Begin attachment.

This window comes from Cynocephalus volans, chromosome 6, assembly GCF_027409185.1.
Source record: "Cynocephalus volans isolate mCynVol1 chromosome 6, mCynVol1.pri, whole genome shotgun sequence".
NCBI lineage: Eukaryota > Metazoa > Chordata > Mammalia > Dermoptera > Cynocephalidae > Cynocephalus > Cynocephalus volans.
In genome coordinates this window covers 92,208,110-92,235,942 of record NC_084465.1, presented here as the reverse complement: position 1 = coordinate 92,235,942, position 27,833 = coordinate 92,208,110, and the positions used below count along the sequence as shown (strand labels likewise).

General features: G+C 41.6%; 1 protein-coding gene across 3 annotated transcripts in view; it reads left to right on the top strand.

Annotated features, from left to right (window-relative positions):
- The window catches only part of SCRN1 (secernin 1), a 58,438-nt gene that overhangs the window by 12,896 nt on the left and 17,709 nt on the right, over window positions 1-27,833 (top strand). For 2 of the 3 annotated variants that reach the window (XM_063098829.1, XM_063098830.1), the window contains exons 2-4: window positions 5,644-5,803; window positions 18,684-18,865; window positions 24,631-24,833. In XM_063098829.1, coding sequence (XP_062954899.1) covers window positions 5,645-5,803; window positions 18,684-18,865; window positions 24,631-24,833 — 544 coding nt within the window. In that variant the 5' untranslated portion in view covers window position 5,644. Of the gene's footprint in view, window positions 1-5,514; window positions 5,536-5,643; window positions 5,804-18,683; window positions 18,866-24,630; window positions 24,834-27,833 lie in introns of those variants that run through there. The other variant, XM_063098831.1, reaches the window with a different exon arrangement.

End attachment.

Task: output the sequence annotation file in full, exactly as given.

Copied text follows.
This window comes from Cynocephalus volans, chromosome 6, assembly GCF_027409185.1.
Source record: "Cynocephalus volans isolate mCynVol1 chromosome 6, mCynVol1.pri, whole genome shotgun sequence".
NCBI lineage: Eukaryota > Metazoa > Chordata > Mammalia > Dermoptera > Cynocephalidae > Cynocephalus > Cynocephalus volans.
In genome coordinates this window covers 92,208,110-92,235,942 of record NC_084465.1, presented here as the reverse complement: position 1 = coordinate 92,235,942, position 27,833 = coordinate 92,208,110, and the positions used below count along the sequence as shown (strand labels likewise).

General features: G+C 41.6%; 1 protein-coding gene across 3 annotated transcripts in view; it reads left to right on the top strand.

Annotated features, from left to right (window-relative positions):
- The window catches only part of SCRN1 (secernin 1), a 58,438-nt gene that overhangs the window by 12,896 nt on the left and 17,709 nt on the right, over window positions 1-27,833 (top strand). For 2 of the 3 annotated variants that reach the window (XM_063098829.1, XM_063098830.1), the window contains exons 2-4: window positions 5,644-5,803; window positions 18,684-18,865; window positions 24,631-24,833. In XM_063098829.1, coding sequence (XP_062954899.1) covers window positions 5,645-5,803; window positions 18,684-18,865; window positions 24,631-24,833 — 544 coding nt within the window. In that variant the 5' untranslated portion in view covers window position 5,644. Of the gene's footprint in view, window positions 1-5,514; window positions 5,536-5,643; window positions 5,804-18,683; window positions 18,866-24,630; window positions 24,834-27,833 lie in introns of those variants that run through there. The other variant, XM_063098831.1, reaches the window with a different exon arrangement.